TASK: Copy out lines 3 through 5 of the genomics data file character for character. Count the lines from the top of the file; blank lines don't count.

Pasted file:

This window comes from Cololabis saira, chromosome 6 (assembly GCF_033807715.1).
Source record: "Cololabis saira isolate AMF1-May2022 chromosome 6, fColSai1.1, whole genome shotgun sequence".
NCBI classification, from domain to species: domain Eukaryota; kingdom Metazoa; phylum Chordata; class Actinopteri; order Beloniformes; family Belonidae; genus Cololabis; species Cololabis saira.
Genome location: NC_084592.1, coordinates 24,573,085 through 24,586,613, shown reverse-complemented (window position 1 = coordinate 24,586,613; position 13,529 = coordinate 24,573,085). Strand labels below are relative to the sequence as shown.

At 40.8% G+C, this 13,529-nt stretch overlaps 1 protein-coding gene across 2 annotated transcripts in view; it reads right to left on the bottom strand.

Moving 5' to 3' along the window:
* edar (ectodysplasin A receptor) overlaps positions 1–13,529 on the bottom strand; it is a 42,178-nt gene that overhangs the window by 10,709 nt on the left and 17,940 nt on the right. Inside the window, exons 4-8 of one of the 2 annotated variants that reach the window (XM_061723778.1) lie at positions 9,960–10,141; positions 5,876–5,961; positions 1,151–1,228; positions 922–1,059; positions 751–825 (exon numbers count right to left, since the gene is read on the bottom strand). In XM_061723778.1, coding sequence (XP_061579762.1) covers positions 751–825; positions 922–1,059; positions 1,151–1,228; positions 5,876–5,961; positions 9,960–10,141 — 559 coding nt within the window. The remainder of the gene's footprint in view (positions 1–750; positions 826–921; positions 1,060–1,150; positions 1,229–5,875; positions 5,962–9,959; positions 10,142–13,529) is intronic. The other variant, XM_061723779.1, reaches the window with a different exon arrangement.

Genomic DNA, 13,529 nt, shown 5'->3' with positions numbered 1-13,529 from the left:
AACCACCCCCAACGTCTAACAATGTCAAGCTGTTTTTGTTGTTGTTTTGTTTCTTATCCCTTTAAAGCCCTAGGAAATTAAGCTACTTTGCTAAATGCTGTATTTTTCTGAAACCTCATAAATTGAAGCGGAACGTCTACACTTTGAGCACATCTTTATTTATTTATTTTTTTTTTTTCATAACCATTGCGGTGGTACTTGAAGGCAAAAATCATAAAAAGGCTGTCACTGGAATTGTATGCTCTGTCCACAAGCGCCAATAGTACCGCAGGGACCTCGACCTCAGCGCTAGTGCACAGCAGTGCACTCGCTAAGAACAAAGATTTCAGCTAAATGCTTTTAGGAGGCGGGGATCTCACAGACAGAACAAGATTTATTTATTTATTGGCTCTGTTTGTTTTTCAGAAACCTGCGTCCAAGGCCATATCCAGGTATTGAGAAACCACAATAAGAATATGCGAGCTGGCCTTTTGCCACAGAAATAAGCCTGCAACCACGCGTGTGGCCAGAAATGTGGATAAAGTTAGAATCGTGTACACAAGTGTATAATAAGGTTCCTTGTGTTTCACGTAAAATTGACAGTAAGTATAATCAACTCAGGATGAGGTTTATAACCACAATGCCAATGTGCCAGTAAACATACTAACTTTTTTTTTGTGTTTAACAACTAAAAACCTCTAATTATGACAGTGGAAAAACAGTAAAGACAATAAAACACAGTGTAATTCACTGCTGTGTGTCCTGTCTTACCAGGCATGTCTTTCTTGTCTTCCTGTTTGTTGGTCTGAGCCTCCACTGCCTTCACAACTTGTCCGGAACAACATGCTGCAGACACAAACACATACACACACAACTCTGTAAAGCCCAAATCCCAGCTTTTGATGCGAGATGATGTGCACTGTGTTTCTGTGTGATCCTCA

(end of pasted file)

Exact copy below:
NCBI classification, from domain to species: domain Eukaryota; kingdom Metazoa; phylum Chordata; class Actinopteri; order Beloniformes; family Belonidae; genus Cololabis; species Cololabis saira.
Genome location: NC_084592.1, coordinates 24,573,085 through 24,586,613, shown reverse-complemented (window position 1 = coordinate 24,586,613; position 13,529 = coordinate 24,573,085). Strand labels below are relative to the sequence as shown.

At 40.8% G+C, this 13,529-nt stretch overlaps 1 protein-coding gene across 2 annotated transcripts in view; it reads right to left on the bottom strand.